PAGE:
Movie: in this exclusive video interview, Bjarke Ingels explains how his firm BIG used stacks of fibreglass boxes to create a huge undulating structure on the lawn in front of the Serpentine Gallery in London.
BIG‘s Serpentine Gallery Pavilion 2016 is made up of thousands of translucent fibreglass blocks, which are stacked on top of each other to form a wall that appears to have been pulled apart.
“We’ve taken maybe the simplest element in architecture – the wall – and unzipped it to form a hall inside,” Ingels says in the movie, which Dezeen filmed at the unveiling of the pavilion this morning.
“What we’ve tried to do is create a sort of mountainous landscape on the outside and a cavernous canyon on the inside.”
Ingels likens creating a void from a single wall to the approach BIG took to designing the recently completed VIA project in New York, a 142-metre-high residential building with a courtyard at its base that the Danish architect describes as a “courtscraper”.
“Quite often in our work, the trigger for the idea comes from combining two seemingly mutually incompatible elements into a new hybrid,” he explains.
The pavilion, which is located outside the Serpentine Gallery in London’s Kensington Gardens, appears rectangular when viewed side-on. Its curving silhouette is revealed from other angles.
BIG created the form by gradually shifting the hollow fibreglass blocks forwards and backwards to create two undulating surfaces, which divide to form the central space and curved entrances at both ends.
“From the outside you can climb it and sit on it,” Ingels says. “It also creates a gate to the Serpentine Gallery and creates this beautiful framed view.”
The pavilion also changes from opaque to see-through, depending on the viewing angle.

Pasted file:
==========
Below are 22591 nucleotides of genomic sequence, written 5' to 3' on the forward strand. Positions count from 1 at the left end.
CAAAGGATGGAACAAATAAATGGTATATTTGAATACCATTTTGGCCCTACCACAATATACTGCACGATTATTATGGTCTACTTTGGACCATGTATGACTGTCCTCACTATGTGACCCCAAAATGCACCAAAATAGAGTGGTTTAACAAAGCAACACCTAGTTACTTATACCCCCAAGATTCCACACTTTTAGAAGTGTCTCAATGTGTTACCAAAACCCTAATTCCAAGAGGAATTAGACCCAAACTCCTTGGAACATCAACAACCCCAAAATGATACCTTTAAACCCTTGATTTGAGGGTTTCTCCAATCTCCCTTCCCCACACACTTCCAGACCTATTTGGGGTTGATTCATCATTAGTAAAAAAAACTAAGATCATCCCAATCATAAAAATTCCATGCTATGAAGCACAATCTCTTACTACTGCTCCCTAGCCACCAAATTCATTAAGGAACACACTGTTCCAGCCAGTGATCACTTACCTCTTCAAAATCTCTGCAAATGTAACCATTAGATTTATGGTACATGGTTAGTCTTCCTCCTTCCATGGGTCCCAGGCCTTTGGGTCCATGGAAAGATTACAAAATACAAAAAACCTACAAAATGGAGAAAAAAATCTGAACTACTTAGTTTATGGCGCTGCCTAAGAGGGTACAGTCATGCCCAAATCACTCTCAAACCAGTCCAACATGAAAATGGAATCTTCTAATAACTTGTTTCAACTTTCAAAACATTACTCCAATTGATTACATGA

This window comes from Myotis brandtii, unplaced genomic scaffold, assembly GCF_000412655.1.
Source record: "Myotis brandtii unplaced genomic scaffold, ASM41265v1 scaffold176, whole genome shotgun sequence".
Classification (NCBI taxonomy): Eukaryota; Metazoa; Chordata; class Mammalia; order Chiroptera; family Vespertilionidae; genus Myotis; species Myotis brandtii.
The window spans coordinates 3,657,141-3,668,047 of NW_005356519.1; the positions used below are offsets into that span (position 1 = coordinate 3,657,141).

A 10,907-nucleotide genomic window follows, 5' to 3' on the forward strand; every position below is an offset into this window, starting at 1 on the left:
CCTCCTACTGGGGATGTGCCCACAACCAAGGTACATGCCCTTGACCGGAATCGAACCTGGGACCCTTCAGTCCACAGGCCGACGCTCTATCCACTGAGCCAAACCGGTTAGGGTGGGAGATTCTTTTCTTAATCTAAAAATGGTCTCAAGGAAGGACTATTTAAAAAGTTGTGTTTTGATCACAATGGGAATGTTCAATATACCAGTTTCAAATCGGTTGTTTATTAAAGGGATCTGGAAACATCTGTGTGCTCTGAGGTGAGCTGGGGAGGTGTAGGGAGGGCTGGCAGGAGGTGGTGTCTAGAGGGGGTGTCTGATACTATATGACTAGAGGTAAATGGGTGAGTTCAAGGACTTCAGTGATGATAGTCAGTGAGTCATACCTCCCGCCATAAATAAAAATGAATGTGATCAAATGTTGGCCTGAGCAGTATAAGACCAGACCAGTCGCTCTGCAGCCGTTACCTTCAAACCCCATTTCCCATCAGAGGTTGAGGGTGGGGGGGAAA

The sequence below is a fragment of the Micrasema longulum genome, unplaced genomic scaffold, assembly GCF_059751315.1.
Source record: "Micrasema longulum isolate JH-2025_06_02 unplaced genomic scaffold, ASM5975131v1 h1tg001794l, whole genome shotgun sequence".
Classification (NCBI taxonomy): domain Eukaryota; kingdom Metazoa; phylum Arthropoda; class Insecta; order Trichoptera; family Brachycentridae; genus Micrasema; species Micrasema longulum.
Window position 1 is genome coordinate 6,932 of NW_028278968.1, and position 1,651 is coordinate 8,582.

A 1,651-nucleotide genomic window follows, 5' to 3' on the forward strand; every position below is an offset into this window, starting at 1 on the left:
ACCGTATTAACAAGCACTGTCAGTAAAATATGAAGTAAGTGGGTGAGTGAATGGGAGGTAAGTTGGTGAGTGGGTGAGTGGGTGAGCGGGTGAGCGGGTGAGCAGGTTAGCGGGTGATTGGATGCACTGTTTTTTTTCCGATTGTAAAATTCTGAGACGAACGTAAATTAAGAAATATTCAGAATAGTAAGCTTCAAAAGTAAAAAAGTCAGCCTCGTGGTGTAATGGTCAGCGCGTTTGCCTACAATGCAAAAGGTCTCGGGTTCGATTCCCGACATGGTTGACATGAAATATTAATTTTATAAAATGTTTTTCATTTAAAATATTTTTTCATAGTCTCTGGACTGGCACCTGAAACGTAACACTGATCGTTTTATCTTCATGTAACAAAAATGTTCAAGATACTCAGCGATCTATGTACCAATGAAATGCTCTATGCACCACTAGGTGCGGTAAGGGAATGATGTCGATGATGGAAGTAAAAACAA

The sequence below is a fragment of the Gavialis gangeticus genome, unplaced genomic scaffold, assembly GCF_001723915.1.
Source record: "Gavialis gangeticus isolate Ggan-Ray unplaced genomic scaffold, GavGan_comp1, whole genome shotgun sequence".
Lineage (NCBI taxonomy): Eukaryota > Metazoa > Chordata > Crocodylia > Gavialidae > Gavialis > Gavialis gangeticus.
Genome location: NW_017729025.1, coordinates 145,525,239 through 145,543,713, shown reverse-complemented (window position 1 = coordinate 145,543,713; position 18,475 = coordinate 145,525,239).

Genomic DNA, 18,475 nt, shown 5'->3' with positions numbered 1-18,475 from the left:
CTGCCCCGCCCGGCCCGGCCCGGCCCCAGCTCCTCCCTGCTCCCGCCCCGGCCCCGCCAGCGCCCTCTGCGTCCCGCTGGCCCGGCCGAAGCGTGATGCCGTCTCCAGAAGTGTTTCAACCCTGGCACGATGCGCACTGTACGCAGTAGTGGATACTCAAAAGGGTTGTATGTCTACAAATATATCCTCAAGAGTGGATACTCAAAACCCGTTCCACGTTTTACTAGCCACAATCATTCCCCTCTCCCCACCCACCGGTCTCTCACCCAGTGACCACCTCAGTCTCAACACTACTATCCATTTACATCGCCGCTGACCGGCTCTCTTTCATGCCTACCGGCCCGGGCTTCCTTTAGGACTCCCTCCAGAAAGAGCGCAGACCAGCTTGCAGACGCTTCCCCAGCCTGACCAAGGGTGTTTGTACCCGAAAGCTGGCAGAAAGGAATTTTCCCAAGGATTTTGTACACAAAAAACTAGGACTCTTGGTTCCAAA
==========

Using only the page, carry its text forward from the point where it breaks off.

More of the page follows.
“When you look in one direction it’s completely transparent – it’s an orthogonal grid of very light frames,” Ingels says. “But when you look in the other direction it becomes this undulating opaque cave.”
He adds: “So it’s both opaque and transparent, orthogonal and organic. It’s trying to combine all of these elements.”
The Serpentine Gallery Pavilion 2016 opens to the public on 10 June and will stay open throughout the summer until 9 October 2016.
Like previous pavilions, the structure will be sold and rebuilt in another location after it’s been taken down in London.
“The pavilion has a temporary footprint here in the park,” Ingels says.
“You can disassemble all the elements unscathed. And because it’s ultra light, you can ship it very easily. That maybe gives it a more nomadic character.”
BIG’s pavilion marks the 16th edition of the annual Serpentine Gallery programme, which offers architects the chance to create their first built structure in the UK.
This year, for the first time, the pavilion is joined by four Summer Houses, designed by Nigerian architect Kunlé Adeyemi, Berlin studio Barkow Leibinger, Paris-based architect Yona Friedman and British architect Asif Khan.
Last year’s pavilion was a colourful chrysalis of translucent plastic created by Spanish duo SelgasCano. Previous Serpentine pavilion designers have included Peter Zumthor, Jean Nouvel, SANAA, Herzog & de Meuron and Sou Fujimoto.
Dezeen recently looked back at each of the Serpentine Gallery’s pavilions from 2000 to 2015 in a series of interviews with gallery director Julia Peyton-Jones.
This movie was filmed by Dezeen in London. All photographs used in this story are by Jim Stephenson, unless otherwise stated.
The post Bjarke Ingels’ Serpentine Gallery Pavilion is “mountainous outside and cavernous inside” appeared first on Dezeen.